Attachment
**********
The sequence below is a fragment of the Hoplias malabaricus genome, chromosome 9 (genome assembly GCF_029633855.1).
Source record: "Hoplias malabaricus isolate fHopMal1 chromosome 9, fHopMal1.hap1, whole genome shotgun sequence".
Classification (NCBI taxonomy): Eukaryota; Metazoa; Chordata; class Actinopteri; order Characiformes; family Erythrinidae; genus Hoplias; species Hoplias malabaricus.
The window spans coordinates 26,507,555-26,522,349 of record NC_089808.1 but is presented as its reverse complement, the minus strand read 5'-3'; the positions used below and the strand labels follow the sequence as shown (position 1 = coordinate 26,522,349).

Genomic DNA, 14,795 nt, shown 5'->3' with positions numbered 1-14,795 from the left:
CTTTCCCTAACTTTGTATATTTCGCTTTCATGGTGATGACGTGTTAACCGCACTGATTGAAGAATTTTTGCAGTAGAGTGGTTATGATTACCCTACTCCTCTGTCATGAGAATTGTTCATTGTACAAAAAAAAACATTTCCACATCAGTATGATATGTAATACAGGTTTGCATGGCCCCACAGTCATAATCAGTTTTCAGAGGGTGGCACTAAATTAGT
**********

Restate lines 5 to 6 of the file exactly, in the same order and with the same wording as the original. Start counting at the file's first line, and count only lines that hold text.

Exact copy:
Genomic DNA, 14,795 nt, shown 5'->3' with positions numbered 1-14,795 from the left:
CTTTCCCTAACTTTGTATATTTCGCTTTCATGGTGATGACGTGTTAACCGCACTGATTGAAGAATTTTTGCAGTAGAGTGGTTATGATTACCCTACTCCTCTGTCATGAGAATTGTTCATTGTACAAAAAAAAACATTTCCACATCAGTATGATATGTAATACAGGTTTGCATGGCCCCACAGTCATAATCAGTTTTCAGAGGGTGGCACTAAATTAGT